Much like Arthur, Bruce’s success rests on his character, his ability and his undertaking to do what is right; although Bruce has per good claim esatto inherit the throne, he achieves the realm by reconquest rather than genealogy.26 Despite these similarities, though, Barbour only uses Arthur once as a comparison for Bruce, mediante contrast onesto his more frequent deployment of Hannibal and Alexander.27 Arthur’s sole appearance occurs towards the beginning of the narrative, at the end of a disquisition on the problem of treachery and treason (1.521–69). The list is arranged onesto move towards Bruce, chronologically, geographically and perhaps also personally, since it is only durante Arthur’s case that Barbour stresses the intimacy of the betrayal. Bruce was also betrayed by a close comrade, and that of course intensifies the crime.28 Barbour portrays Arthur as per great king, albeit one whose success is undermined: Als Arthur yat throw chevalry Maid Bretane maistres & lady Of [tuelf] kin[rikis] yat he wan, And alsua as verso noble man He wan throw bataill Fraunce all fre And Lucis Yber wencuyst he Yat yen of Rome wes emperour, Bot heit for all his gret valour Modreyt hys syster https://datingranking.net/it/xpress-review/ affranchit him slew And gud men also ciononostante yen inew Throw tresoune and throw wikkitnes, Ye Broite beris yaroff wytnes. (1.549–60)
James Goldstein, The Matter of Scotland: Historical Narrative mediante Medieval Scotland (Lincoln, NB, and London, 1993), p
By placing Bruce mediante such exalted company, this list stresses the epic nature of the narrative. Simultaneously, it points up the difference between the individuals cited: Bruce is a warrior, but he is not a conqueror of other realms – stressed for Alexander, Caesar and Arthur – nor does his betrayal occur at the high point of his career. Rather, of them all, Bruce’s position is most like the defenders of Troy, only innocent of any offence puro compagno with the rape of Helen.29 The list shows Bruce’s achievement as the more notable and noble than any of his predecessors’; he also subverts the pattern by triumphing over his betrayers.
For Bruce’s genealogical claim, see Barbour’s Bruce II, Book 1, 42–68 (all future references puro this work will be made mediante the form of book number and line numbers). For brief tete-a-tete, see also Boardman, Early Stewart Kings, pp. 58–61, and R. 333 n. 42. See, as examples, references esatto Hannibal in Bruce 3.207–66; references preciso Alexander, Bruce 3.61–93 and –22. For Bruce’s betrayal by John Comyn, see Bruce 1.477–2.90. For conversation, see G. W. S. Barrow, Nene Bruce and the Community of the Realm of Scotland, 3rd edn (Edinburgh, 1988), pp. 145–8, and Alan Young, Robert the Bruce’s Rivals: The Comyns 1212–1314 (East Linton, 1990), pp. 184–210. Such verso link might tally with the comparison of James Douglas onesto Hector: Bruce 1.381–406.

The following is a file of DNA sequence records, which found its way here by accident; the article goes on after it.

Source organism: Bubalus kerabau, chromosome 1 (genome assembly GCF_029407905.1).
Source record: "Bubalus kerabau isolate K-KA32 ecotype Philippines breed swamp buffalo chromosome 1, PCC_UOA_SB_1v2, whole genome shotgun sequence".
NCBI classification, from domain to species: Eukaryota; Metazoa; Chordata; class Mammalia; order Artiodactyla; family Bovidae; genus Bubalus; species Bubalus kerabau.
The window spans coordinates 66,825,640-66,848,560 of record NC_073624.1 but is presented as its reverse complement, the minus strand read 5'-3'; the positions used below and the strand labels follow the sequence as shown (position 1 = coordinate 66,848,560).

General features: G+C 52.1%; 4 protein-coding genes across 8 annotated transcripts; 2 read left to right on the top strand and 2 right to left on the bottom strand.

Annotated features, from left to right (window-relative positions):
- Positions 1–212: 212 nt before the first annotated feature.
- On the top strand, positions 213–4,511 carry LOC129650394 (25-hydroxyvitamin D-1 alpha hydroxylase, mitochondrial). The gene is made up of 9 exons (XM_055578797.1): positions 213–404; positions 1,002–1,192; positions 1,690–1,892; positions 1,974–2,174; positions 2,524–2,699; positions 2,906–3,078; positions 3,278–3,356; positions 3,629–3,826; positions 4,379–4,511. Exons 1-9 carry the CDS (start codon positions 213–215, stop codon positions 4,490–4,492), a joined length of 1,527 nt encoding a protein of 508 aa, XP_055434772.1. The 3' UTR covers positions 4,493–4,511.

Arthur concludes the list of those betrayed: Troy, Alexander, Caesar
For the writers of the Scottis Inesperto, Arthur represents the English threat. Barbour does not make that connection, even though Edward I had used Arthur as part of his divulgazione, and does not condemn or criticise him. Instead, Arthur is a conqueror: ‘made Bretane maistres and lady of tuelf kinrikis that he wan’ neatly combines the romance Arthur with his Galfridian achievements. As with Wyntoun, ‘Bretane’ represents the whole island rather than the part south of the Tweed, but specific details of the conquests are withheld. Apart from Rome, the conquered kingdoms are noticed only durante quantity not mediante name. There is also mai comment regarding Arthur’s expulsion of the Saxons, an opportunity Hary does not miss. Instead, the contrasts of motive, of achievement and of point of betrayal are held durante equilibrium with the praise of heroic deeds. Barbour does not directly deploy Arthur as verso figure of national identity con the Bruce; he appears, rather, as verso figure of romance heroism, secondary onesto Alexander. His primary purpose seems puro be to demonstrate Bruce’s fantastic career and esatto support implicitly Bruce’s contested place as an additional Worthy. Hary, durante contrast, uses the figure of Arthur specifically onesto address issues of sovereignty and right kingship. Per so doing, he shows verso debt both sicuro the Bruce and the Scotichronicon. Hary’s deployment of Arthur is concentrated sopra Book 8 of the poem, where Hary returns three times to Arthur within two hundred lines, each time sopra the specific context of fighting the English.30 Book 8 describes per period when Wallace is successful sopra his campaigns against the English, so much so that he is able preciso take the war across the border. On the first occasion, Wallace engages per battle: Than stud the Sotheroun sopra verso felloun dout. Wallace knew weill the Inglishmen wald fle For-thi he preyst sopra the thikkest preciso be, Hewand full fast on quhat sege that he socht. Agaynys hys dynt fyn steyll awailheit nocht. Wallace off hand sen Arthour had na mak; Quhom he hyt rycht was ay dede off a strak. That was weyll knawin mediante mony place, and thar Quhom Wallace hyt he deryt the Scottis giammai mar. Als all his men did cruelly and weyll At com onesto strak – that mycht the Sotheroun feill! (8.840–50)